EC 301 Intermediate Macroeconomics
U1T 2009 DL
Professor of Economics/Adjunct Faculty
Ph.D. EconomicsMA EconomicsMBA
Eden Prairie, MN
By e-mail throughout the day
(515) 474-1535 (FAX)
06/01 -- 07/26
R. Gordon, Macroeconomics. 11th ed. Pearson, 2008 ISBN-10: 0321485513, ISBN-13: 978-0321485519
P. Soule, Intermediate Macroeconomics Supplement for Internet Course. (Hereinafter IMS) McGraw-Hill, 2007 ISBN 007-235019-9
Textbooks can be purchased through the MBS bookstore
Textbooks can be purchased through the Parkville Bookstore
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Educational Philosophy: The facilitator’s educational philosophy is one of interactiveness based on lectures, readings, quizzes, dialogues, examinations, internet, videos, web sites and writings. The facilitator will engage each learner in what is referred to as disputatious learning to encourage the lively exploration of ideas, issues and contradictions.
Learning Outcomes: Core Learning Outcomes
Link to Class RubricClass Assessment:
Description of Core Assessment for EC 301:
All Park University courses must include a core assessment that measures the course's Core Learning Outcomes. The purpose of this assessment is to determine if expectations have been met concerning mastery of learning outcomes across all instructional modalities. For this course, the core assessment is a research paper worth 15 percent of the student's final grade. This paper will assess students' mastery of several Core Learning Outcomes.
Each student will be randomly assigned one of the general topics outlined below. The student must then choose an original, unique specific topic by finding a real-world example of the general topic.
NOTE: Instructors may add requirements to those listed below and for grading purposes may add criteria not listed in the Core Assessment Rubric.
Students should use at least four different acceptable research sources excluding the course textbook. The quality and quantity of these references will determine the amount of points earned for research.
Acceptable Sources: In general, citations from Internet websites will NOT count as an acceptable source unless the citation is from a U.S. government website. The Internet can be used to find on-line versions of publications, but such citations should be made only for articles that are published in paper form (i.e., can be found in a library). For instance, you could use a New York Times article that is downloaded from the Internet. Encyclopedias and abstracts are not valid sources. Cutting and pasting information from the Internet is plagiarism.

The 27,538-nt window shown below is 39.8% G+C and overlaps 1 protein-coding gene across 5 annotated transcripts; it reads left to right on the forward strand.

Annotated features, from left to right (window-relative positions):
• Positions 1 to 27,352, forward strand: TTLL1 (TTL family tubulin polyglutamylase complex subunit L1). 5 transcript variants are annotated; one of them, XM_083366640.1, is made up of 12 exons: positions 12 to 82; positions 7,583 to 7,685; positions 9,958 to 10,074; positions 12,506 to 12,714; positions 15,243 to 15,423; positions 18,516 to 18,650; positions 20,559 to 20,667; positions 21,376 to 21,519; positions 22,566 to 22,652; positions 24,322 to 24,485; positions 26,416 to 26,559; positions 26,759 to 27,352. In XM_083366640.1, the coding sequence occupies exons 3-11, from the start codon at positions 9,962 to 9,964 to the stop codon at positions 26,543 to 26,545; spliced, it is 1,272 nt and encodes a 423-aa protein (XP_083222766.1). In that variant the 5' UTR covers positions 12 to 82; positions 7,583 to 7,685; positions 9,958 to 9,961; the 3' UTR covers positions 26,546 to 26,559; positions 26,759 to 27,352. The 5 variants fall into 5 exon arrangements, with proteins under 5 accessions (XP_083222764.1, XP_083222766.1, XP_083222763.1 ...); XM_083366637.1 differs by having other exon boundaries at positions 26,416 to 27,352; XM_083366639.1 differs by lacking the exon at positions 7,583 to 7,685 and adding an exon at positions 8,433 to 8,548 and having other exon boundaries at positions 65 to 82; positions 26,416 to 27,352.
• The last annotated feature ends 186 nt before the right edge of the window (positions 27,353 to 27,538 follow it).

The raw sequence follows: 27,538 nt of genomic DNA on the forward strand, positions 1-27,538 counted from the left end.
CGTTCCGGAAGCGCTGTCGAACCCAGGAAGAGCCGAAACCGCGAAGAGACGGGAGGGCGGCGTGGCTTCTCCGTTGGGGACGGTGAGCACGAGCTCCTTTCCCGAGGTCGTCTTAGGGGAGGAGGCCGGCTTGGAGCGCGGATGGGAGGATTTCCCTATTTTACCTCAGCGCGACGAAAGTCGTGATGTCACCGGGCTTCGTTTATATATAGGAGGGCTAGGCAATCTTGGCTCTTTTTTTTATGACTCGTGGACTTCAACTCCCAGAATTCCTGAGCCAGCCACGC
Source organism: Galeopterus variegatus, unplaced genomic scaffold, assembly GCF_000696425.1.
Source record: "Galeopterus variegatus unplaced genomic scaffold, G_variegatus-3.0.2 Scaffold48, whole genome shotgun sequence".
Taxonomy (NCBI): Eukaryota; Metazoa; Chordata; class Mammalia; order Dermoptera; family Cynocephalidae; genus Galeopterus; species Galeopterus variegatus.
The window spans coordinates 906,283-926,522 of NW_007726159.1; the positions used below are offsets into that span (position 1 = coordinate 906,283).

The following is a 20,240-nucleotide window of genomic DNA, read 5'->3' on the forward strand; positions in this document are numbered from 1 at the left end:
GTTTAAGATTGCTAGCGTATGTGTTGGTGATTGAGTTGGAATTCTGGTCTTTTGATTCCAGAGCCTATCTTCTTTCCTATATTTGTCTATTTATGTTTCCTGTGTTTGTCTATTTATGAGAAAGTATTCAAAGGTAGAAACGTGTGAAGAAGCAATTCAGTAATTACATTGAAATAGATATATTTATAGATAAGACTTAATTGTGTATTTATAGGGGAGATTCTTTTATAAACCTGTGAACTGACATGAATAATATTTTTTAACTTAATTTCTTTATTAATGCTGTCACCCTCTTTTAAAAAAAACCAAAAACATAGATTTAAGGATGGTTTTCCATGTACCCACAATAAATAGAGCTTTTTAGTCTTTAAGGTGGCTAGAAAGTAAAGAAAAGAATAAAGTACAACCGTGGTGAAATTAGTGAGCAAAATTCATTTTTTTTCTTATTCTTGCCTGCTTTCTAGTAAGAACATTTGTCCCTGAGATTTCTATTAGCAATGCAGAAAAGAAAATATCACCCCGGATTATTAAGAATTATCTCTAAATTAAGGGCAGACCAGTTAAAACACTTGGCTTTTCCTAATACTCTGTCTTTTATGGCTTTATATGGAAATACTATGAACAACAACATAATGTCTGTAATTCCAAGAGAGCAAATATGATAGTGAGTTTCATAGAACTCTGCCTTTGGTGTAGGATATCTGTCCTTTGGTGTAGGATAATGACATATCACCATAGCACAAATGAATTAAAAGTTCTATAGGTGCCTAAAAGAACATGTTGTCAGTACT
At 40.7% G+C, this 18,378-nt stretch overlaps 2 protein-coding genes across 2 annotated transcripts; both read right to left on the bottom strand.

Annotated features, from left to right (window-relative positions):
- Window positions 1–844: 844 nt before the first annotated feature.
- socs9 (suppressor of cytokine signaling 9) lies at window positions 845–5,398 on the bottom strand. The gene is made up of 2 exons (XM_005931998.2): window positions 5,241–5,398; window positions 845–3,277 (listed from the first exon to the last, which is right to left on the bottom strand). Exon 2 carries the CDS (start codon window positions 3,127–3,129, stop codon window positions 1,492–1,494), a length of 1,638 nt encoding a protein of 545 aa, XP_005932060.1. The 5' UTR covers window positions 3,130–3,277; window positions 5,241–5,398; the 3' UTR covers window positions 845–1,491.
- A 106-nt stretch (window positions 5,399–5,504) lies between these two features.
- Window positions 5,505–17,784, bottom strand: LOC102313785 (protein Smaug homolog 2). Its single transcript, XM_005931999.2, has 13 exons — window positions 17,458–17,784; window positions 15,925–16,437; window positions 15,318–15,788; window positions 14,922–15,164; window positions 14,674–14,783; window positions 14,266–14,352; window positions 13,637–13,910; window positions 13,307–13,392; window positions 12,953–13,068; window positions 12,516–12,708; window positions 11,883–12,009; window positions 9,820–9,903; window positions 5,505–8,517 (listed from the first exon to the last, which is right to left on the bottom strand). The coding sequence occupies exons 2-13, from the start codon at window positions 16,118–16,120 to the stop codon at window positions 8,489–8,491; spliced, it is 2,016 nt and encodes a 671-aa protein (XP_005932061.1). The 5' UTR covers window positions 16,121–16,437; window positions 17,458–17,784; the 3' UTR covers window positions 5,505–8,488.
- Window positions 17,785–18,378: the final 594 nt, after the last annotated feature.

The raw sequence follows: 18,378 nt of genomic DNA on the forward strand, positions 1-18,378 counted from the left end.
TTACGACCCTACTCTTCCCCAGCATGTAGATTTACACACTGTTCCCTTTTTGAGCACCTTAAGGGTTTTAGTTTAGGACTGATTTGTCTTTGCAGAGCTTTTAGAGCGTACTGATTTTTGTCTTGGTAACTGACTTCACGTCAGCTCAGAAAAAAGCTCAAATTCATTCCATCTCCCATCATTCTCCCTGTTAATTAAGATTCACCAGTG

Format for Citations:
Topic Paper Grading Criteria
The purpose of the topic paper is to gain a deeper understanding of a theoretical economic concept through its application to real-world situations. Papers will be assessed according to the appropriate application of economic theory to the specific topic chosen by the student.
Application of Economic Theory:
Are concepts based in economic theory and supported by the real-world data?
0 - 10 points
Are economic terms defined?
0 - 20 points
Are economic concepts explained accurately?
0 - 45 points
Are facts presented and cited accurately?
0 - 40 points
Is a thorough understanding of concepts demonstrated
0 - 35 points
Grading Criteria – Evaluation Item Points
Discussion Participation (15 pts per week x 6)
Weeks 1-3 and 5 -7
Homework (20 points per week x 6)
Weeks 1-3 and 5-7
Quizzes (30 points per week X 6)
Open-Book, MID-TERM EXAM
Term Paper (Core Learning Assessment)
PROCTORED FINAL EXAM
A = 900 - 1000
B = 800 - 900
C = 700 - 800
D = 600 - 700
F = Below 600
The course grade for students will be based on the overall average of homework and tests taken during the course in accordance with the weighting of the various requirements as stated in the syllabus.
All final exams in all School of Business and Management courses will be comprehensive and will be closed book and closed notes. They will constitute 30% of the total course grade and will not be a take-home exam. They will be completed during the test week in the period designated by the registrar or by the Proctor in the case online courses. If calculators are allowed, they will not be multifunctional electronic devices that include features such as: phones, cameras, instant messaging, pagers, and so forth. Electronic Computers will not be allowed on final exams unless an exception is made by the Dean of the School of Business and Management.